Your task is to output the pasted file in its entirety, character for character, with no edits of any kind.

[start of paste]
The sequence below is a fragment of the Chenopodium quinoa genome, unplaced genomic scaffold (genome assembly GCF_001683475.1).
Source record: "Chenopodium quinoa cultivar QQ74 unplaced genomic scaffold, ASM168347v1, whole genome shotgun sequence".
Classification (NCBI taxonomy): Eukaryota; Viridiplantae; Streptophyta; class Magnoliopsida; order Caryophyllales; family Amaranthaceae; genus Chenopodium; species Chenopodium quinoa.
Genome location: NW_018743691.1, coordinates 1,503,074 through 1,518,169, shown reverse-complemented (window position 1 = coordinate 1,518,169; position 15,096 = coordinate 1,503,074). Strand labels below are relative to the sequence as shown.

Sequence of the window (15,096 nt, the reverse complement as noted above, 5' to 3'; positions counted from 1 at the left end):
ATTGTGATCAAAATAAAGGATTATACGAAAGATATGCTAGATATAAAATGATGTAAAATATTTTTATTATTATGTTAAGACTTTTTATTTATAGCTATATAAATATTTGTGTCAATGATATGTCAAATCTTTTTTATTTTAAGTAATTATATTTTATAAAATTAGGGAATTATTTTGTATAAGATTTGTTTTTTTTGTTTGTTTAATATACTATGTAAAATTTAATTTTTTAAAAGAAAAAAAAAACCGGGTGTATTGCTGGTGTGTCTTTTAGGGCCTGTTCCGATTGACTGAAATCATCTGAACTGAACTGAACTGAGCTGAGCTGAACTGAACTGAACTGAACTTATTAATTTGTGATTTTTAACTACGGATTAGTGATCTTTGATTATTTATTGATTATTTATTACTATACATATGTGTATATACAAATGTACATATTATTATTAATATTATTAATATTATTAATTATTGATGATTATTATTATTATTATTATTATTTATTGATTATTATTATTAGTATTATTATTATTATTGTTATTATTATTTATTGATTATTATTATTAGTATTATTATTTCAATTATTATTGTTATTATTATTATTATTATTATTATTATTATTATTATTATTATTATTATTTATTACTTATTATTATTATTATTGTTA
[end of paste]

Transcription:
The sequence below is a fragment of the Chenopodium quinoa genome, unplaced genomic scaffold (genome assembly GCF_001683475.1).
Source record: "Chenopodium quinoa cultivar QQ74 unplaced genomic scaffold, ASM168347v1, whole genome shotgun sequence".
Classification (NCBI taxonomy): Eukaryota; Viridiplantae; Streptophyta; class Magnoliopsida; order Caryophyllales; family Amaranthaceae; genus Chenopodium; species Chenopodium quinoa.
Genome location: NW_018743691.1, coordinates 1,503,074 through 1,518,169, shown reverse-complemented (window position 1 = coordinate 1,518,169; position 15,096 = coordinate 1,503,074). Strand labels below are relative to the sequence as shown.

Sequence of the window (15,096 nt, the reverse complement as noted above, 5' to 3'; positions counted from 1 at the left end):
ATTGTGATCAAAATAAAGGATTATACGAAAGATATGCTAGATATAAAATGATGTAAAATATTTTTATTATTATGTTAAGACTTTTTATTTATAGCTATATAAATATTTGTGTCAATGATATGTCAAATCTTTTTTATTTTAAGTAATTATATTTTATAAAATTAGGGAATTATTTTGTATAAGATTTGTTTTTTTTGTTTGTTTAATATACTATGTAAAATTTAATTTTTTAAAAGAAAAAAAAAACCGGGTGTATTGCTGGTGTGTCTTTTAGGGCCTGTTCCGATTGACTGAAATCATCTGAACTGAACTGAACTGAGCTGAGCTGAACTGAACTGAACTGAACTTATTAATTTGTGATTTTTAACTACGGATTAGTGATCTTTGATTATTTATTGATTATTTATTACTATACATATGTGTATATACAAATGTACATATTATTATTAATATTATTAATATTATTAATTATTGATGATTATTATTATTATTATTATTATTTATTGATTATTATTATTAGTATTATTATTATTATTGTTATTATTATTTATTGATTATTATTATTAGTATTATTATTTCAATTATTATTGTTATTATTATTATTATTATTATTATTATTATTATTATTATTATTATTATTTATTACTTATTATTATTATTATTGTTA